Janet: Enh. The cover doesn’t do much for me, and the back is all situation, no character. I’ll pass.
Nafiza: Do you know how difficult it is for POC children to find books in which they are the ones having adventures instead of being sidekicks? Very difficult. This book is exciting and I’m IN.
Chantel would much rather focus on her magic than on curtsying, which is why she often finds herself in trouble at Miss Ellicott’s School for Magical Maidens. But when Miss Ellicott mysteriously disappears along with all the other sorceresses in the city, Chantel’s behavior becomes the least of her problems.
Without any magic protecting the city, it is up to Chantel and her friends to save the Kingdom. On a dangerous mission, Chantel will discover a crossbow-wielding boy, a dragon, and a new, fiery magic that burns inside her—but can she find the sorceresses and transform Lightning Pass into the city it was meant to be?
Janet: The cover is pretty but nothing particularly stands out except that the parade of adventurers is led by a brown girl. Which, okay, makes me want to look again and maybe glance inside. The back copy is a fairly standard mash-up of MG and edging-into-YA tropes.
Nafiza: What a gorgeous cover. I’m in love. I will give this a try as well.
When thirteen-year-old Lora tells her parents that she wants to join Premier Castro’s army of young literacy teachers, her mother screeches to high heaven, and her father roars like a lion. Lora has barely been outside of Havana — why wold she throw away her life in a remote shack with no electricity, sleeping on a hammock in somebody’s kitchen? But Lora is stubborn: didn’t her parents teach her to share what she has with someone in need? Surprisingly, Lora’s abuela takes her side, even as she makes Lora promise to come home if things get too hard. But how will Lora know for sure when that time has come? Shining light on a little-known moment in history, Katherine Paterson traces a young teen’s coming-of-age journey from a sheltered life to a singular mission: teaching fellow Cubans of all ages to read and write, while helping with the work of their daily lives and sharing the dangers posed by counterrevolutionaries hiding in the hills nearby. Inspired by true accounts, the novel includes an author’s note and a timeline of Cuban history.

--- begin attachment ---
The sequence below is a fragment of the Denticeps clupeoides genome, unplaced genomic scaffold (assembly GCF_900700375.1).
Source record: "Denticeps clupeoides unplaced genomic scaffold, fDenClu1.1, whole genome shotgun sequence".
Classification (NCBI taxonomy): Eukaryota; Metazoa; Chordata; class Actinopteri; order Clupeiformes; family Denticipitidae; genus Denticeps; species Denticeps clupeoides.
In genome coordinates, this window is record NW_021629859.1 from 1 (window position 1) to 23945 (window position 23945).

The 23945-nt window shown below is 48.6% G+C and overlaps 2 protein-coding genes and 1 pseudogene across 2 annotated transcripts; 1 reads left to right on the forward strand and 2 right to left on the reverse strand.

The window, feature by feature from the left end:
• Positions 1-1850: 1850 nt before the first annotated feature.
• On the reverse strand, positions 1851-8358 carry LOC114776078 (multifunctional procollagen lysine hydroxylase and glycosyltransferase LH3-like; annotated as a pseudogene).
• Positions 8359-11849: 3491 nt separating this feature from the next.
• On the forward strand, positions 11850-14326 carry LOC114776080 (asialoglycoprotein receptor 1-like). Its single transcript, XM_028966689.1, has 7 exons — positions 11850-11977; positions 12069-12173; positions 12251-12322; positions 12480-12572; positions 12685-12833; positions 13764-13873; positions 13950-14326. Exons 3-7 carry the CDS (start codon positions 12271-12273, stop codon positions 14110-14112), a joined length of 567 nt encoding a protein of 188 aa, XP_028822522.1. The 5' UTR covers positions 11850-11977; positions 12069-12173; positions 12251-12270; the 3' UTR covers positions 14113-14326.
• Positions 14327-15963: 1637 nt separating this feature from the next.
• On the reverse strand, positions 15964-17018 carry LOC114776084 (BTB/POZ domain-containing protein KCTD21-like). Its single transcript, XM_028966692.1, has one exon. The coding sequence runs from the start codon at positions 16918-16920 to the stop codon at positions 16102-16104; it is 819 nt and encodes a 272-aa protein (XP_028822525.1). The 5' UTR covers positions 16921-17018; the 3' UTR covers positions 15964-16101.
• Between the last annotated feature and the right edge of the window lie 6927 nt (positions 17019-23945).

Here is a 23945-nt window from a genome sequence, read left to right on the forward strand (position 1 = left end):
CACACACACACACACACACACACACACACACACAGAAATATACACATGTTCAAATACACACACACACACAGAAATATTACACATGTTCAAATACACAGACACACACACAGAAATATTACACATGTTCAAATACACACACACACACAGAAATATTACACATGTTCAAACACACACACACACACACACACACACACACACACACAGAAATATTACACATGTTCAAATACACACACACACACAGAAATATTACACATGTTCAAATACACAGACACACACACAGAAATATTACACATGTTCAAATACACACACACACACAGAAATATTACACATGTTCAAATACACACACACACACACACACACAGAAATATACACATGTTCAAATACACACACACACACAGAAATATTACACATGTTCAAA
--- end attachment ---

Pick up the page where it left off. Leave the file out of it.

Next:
Janet: I like that cover. Wow. I love how boldly Lora strides toward the reader, how the cover carries some of the look of paint on cloth, how Lora’s attire captures the uneasy contradiction of army and booklearning. The back raises two small flags: one, abuela is italicized (WHY OH WHY – this may be common practice but is colonial, misleading, and SO ANNOYING); two, this is most definitely not #ownvoices. On the other hand, the back makes me curious about this time and place in history, and makes me want to read this particular story. *insert shrugging emoji*
Nafiza: Another beautiful cover. The summary is intriguing. I hope the subject is dealt with sensitivity. I shall put this on my TBR as well.